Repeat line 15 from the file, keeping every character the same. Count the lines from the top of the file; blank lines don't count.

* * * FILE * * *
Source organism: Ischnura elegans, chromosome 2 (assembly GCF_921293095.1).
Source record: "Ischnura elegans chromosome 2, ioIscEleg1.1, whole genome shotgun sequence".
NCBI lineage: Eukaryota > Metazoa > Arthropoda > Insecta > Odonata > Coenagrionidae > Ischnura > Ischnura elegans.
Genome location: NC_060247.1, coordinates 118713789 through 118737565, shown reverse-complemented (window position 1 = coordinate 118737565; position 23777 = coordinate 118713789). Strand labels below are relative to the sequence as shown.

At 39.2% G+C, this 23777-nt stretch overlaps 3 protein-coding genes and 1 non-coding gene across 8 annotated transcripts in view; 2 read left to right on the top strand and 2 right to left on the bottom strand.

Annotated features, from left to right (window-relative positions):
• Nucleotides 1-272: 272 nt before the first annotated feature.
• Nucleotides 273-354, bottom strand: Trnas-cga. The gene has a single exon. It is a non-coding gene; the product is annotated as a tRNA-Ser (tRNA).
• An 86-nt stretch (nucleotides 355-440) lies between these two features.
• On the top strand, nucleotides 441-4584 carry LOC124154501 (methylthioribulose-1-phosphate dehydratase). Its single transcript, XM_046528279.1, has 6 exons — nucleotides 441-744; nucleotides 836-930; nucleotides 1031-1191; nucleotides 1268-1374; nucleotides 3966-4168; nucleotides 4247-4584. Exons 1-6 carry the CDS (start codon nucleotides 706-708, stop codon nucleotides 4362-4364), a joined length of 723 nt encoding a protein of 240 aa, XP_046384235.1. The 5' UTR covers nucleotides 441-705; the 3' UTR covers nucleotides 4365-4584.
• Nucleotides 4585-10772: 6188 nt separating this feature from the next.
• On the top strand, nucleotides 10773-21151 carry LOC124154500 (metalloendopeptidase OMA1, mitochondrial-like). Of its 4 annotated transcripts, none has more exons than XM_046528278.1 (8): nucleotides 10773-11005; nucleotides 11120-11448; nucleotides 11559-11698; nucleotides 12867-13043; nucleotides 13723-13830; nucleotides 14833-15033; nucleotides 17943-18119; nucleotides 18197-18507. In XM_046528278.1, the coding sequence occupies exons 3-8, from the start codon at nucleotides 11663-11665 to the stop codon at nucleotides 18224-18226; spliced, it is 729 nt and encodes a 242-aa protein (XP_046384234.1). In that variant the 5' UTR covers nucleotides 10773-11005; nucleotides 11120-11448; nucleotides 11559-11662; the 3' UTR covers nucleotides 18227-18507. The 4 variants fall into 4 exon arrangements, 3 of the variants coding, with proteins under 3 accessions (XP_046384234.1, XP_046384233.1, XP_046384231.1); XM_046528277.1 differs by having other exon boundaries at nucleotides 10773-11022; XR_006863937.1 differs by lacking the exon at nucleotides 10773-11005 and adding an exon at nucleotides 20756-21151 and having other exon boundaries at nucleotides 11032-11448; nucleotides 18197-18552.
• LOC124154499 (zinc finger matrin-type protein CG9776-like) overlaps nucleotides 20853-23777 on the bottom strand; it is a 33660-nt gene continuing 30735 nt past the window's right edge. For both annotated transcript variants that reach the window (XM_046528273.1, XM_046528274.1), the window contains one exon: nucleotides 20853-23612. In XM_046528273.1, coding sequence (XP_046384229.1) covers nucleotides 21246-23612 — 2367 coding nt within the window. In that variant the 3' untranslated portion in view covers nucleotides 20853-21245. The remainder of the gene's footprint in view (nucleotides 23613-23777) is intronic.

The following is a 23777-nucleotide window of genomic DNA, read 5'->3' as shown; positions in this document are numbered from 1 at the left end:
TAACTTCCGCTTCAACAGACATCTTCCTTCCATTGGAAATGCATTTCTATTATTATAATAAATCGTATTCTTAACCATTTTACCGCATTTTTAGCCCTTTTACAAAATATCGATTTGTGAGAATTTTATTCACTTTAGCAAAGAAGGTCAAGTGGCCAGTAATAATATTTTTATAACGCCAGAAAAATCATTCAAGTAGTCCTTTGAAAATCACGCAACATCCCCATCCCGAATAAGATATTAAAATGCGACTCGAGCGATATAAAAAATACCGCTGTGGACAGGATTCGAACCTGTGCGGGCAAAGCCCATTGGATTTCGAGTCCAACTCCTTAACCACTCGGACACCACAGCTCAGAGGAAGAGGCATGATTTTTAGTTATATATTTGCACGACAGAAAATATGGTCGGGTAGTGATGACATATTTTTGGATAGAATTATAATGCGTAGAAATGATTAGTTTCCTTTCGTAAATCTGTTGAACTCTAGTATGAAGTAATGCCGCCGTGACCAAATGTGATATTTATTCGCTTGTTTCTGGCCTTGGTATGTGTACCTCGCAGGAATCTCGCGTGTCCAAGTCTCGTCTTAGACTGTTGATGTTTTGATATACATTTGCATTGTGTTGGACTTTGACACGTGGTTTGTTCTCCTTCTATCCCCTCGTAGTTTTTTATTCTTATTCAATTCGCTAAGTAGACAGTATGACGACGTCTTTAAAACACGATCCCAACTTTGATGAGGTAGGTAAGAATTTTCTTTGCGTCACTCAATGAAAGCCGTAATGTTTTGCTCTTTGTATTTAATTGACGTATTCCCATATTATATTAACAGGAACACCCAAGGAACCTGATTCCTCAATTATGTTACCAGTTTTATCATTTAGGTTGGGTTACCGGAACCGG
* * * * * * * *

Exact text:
TAACTTCCGCTTCAACAGACATCTTCCTTCCATTGGAAATGCATTTCTATTATTATAATAAATCGTATTCTTAACCATTTTACCGCATTTTTAGCCCTTTTACAAAATATCGATTTGTGAGAATTTTATTCACTTTAGCAAAGAAGGTCAAGTGGCCAGTAATAATATTTTTATAACGCCAGAAAAATCATTCAAGTAGTCCTTTGAAAATCACGCAACATCCCCATCCCGAATAAGATATTAAAATGCGACTCGAGCGATATAAAAAATACCGCTGTGGACAGGATTCGAACCTGTGCGGGCAAAGCCCATTGGATTTCGAGTCCAACTCCTTAACCACTCGGACACCACAGCTCAGAGGAAGAGGCATGATTTTTAGTTATATATTTGCACGACAGAAAATATGGTCGGGTAGTGATGACATATTTTTGGATAGAATTATAATGCGTAGAAATGATTAGTTTCCTTTCGTAAATCTGTTGAACTCTAGTATGAAGTAATGCCGCCGTGACCAAATGTGATATTTATTCGCTTGTTTCTGGCCTTGGTATGTGTACCTCGCAGGAATCTCGCGTGTCCAAGTCTCGTCTTAGACTGTTGATGTTTTGATATACATTTGCATTGTGTTGGACTTTGACACGTGGTTTGTTCTCCTTCTATCCCCTCGTAGTTTTTTATTCTTATTCAATTCGCTAAGTAGACAGTATGACGACGTCTTTAAAACACGATCCCAACTTTGATGAGGTAGGTAAGAATTTTCTTTGCGTCACTCAATGAAAGCCGTAATGTTTTGCTCTTTGTATTTAATTGACGTATTCCCATATTATATTAACAGGAACACCCAAGGAACCTGATTCCTCAATTATGTTACCAGTTTTATCATTTAGGTTGGGTTACCGGAACCGG